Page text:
|US5025597 *||Jan 25, 1990||Jun 25, 1991||Taiyo Sanso Co., Ltd.||Processing apparatus for semiconductor wafers|
|US5026155 *||Sep 6, 1989||Jun 25, 1991||Air Products And Chemicals, Inc.||Process for sizing particles using condensation nucleus counting|
|US5035750 *||Jan 25, 1990||Jul 30, 1991||Taiyo Sanso Co., Ltd.||Processing method for semiconductor wafers|
|US5044129 *||Jul 5, 1990||Sep 3, 1991||The United States Of America As Represented By The Secretary Of The Air Force||Cryogenic mechanical means of paint removal|
|US5044314 *||Oct 14, 1988||Sep 3, 1991||Advantage Production Technology, Inc.||Semiconductor wafer processing apparatus|
|US5062898 *||Jun 5, 1990||Nov 5, 1991||Air Products And Chemicals, Inc.||Surface cleaning using a cryogenic aerosol|
|US5074083 *||Feb 12, 1991||Dec 24, 1991||Mitsubishi Denki Kabushiki Kaisha||Cleaning device using fine frozen particles|
|US5081068 *||Jul 3, 1990||Jan 14, 1992||Mitsubishi Denki Kabushiki Kaisha||Method of treating surface of substrate with ice particles and hydrogen peroxide|
|US5108512 *||Sep 16, 1991||Apr 28, 1992||Hemlock Semiconductor Corporation||Cleaning of CVD reactor used in the production of polycrystalline silicon by impacting with carbon dioxide pellets|
|US5119637 *||Dec 28, 1990||Jun 9, 1992||The United States Of America As Represented By The Administrator Of The National Aeronautics And Space Administration||Ultra-high temperature stability Joule-Thomson cooler with capability to accommodate pressure variations|
|US5125979 *||Jul 2, 1990||Jun 30, 1992||Xerox Corporation||Carbon dioxide snow agglomeration and acceleration|
|US5147466 *||Sep 27, 1990||Sep 15, 1992||Mitsubishi Denki Kabushiki Kaisha||Method of cleaning a surface by blasting the fine frozen particles against the surface|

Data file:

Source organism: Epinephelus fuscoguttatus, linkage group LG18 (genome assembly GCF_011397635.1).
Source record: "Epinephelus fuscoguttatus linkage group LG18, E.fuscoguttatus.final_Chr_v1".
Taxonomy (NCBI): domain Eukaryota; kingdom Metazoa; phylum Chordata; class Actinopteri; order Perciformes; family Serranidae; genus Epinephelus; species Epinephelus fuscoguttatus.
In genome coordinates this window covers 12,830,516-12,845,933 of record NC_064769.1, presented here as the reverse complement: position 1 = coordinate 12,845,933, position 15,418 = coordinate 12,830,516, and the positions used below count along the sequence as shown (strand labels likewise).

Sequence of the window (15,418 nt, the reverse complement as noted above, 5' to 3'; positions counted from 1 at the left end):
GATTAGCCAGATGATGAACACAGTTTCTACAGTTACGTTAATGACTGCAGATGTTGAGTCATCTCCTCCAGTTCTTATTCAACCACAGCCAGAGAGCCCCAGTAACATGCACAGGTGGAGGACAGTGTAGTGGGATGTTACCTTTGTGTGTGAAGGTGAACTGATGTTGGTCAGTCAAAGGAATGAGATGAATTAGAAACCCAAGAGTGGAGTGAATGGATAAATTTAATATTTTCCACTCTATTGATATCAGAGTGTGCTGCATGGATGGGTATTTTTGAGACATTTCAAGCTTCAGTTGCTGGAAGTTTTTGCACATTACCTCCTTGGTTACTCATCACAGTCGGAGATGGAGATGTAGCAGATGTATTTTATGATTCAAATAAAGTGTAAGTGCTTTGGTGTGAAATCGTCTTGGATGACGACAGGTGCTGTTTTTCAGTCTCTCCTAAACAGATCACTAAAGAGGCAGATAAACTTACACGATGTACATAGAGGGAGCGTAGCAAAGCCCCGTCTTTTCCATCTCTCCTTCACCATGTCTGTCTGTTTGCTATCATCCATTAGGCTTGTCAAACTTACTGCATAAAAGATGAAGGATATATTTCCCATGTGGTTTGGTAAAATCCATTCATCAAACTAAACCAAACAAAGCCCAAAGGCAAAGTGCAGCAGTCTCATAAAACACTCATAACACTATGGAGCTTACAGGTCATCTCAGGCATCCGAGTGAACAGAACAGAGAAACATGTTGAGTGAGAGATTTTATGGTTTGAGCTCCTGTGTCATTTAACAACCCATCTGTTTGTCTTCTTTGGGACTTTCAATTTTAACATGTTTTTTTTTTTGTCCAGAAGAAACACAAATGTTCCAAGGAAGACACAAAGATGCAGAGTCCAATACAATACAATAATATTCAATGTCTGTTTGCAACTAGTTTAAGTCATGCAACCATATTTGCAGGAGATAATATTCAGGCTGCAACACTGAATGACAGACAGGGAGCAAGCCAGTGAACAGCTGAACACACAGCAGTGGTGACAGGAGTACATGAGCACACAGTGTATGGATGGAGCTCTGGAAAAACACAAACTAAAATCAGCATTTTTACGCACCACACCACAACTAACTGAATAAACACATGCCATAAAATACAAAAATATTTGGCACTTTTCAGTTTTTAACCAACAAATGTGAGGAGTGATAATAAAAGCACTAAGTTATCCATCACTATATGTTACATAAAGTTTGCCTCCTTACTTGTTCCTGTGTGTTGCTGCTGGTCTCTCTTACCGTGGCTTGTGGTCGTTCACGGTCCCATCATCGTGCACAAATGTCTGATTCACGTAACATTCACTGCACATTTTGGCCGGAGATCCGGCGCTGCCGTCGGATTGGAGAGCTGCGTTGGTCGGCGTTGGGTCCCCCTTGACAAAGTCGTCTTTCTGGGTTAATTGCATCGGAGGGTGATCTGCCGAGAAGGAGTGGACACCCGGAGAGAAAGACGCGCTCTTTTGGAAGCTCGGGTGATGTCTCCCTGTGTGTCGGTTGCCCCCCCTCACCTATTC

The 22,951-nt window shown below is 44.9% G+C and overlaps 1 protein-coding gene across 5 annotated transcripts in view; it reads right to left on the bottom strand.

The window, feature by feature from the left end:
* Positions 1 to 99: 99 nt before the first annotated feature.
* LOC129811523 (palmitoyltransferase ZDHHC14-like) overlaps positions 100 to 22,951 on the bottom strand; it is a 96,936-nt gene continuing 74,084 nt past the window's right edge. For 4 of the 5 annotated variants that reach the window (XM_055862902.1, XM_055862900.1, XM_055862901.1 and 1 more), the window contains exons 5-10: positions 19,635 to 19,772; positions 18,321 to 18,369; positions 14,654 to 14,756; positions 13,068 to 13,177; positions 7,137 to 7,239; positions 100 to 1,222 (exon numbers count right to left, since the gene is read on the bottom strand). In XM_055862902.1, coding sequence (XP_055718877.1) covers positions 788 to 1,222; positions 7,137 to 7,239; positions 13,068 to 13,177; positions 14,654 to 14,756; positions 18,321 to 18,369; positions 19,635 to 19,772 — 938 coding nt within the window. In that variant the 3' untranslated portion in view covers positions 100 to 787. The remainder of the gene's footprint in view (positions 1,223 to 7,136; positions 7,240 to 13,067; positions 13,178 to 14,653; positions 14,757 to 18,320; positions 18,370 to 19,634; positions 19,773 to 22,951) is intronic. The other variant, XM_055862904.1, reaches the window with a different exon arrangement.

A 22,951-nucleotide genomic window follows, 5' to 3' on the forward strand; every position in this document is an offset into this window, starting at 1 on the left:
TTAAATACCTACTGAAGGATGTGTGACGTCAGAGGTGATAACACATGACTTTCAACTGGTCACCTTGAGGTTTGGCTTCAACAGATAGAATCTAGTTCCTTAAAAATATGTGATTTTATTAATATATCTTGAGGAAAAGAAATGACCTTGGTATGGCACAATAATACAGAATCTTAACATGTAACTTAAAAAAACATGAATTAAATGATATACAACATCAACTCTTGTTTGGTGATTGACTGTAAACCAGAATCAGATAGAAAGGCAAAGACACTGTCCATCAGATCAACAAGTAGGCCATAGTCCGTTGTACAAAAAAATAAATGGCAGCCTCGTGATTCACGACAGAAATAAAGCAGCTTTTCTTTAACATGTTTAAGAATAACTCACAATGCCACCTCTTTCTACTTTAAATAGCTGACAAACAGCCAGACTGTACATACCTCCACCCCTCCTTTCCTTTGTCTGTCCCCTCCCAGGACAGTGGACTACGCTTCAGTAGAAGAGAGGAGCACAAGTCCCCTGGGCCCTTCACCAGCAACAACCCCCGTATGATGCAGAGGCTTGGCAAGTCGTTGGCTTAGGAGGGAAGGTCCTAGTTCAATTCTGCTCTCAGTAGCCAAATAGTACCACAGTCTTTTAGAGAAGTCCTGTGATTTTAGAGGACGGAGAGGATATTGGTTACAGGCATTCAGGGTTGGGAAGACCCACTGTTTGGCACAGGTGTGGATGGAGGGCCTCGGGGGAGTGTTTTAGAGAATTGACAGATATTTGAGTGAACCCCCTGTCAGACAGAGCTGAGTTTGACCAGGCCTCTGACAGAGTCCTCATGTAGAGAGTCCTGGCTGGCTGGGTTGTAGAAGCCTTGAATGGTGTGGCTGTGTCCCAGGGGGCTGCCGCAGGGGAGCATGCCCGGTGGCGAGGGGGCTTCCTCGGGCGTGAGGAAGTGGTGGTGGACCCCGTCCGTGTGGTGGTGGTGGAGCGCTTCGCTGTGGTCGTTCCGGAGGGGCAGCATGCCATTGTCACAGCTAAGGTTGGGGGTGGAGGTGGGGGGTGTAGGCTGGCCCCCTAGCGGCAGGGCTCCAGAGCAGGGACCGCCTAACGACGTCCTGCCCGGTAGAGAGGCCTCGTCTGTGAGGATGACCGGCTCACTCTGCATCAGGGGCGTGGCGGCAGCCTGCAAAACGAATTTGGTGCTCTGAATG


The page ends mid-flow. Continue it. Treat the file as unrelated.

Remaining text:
|US5209028 *||Oct 9, 1992||May 11, 1993||Air Products And Chemicals, Inc.||Apparatus to clean solid surfaces using a cryogenic aerosol|
|US5228206 *||Jan 15, 1992||Jul 20, 1993||Submicron Systems, Inc.||Cluster tool dry cleaning system|
|US5231865 *||Jan 2, 1992||Aug 3, 1993||Air Products And Chemicals, Inc.||Diffusion gas diluter|
|US5234540 *||Apr 30, 1992||Aug 10, 1993||Submicron Systems, Inc.||Process for etching oxide films in a sealed photochemical reactor|
|US5279705 *||Nov 22, 1991||Jan 18, 1994||Dainippon Screen Mfg. Co., Ltd.||Gaseous process for selectively removing silicon nitride film|
|US5289263 *||Jan 14, 1993||Feb 22, 1994||Dainippon Screen Mfg. Co., Ltd.||Apparatus for exposing periphery of an object|
|EP0332356A2 *||Mar 3, 1989||Sep 13, 1989||Osaka Sanso Kogyo Limited||Supply of carbon dioxide|
|EP0461476A2 *||May 29, 1991||Dec 18, 1991||Air Products And Chemicals, Inc.||Surface cleaning using a cryogenic aerosol|
|EP0585936A2 *||Sep 3, 1993||Mar 9, 1994||Texas Instruments Incorporated||Metal selective removal process|
|FR2596672A1 *||Title not available|
|GB2146926A *||Title not available|
|WO1991003075A1 *||Aug 21, 1990||Mar 7, 1991||Fsi Int Inc||Gas substrate processing module|
|1||"Cleaning Surfaces with Dry Ice", Compressed Air Magazine, Aug. 1986.|
|2||"Cleaning with Supercritical CO2 ", NASA Tech Briefs, Dec. 1990.|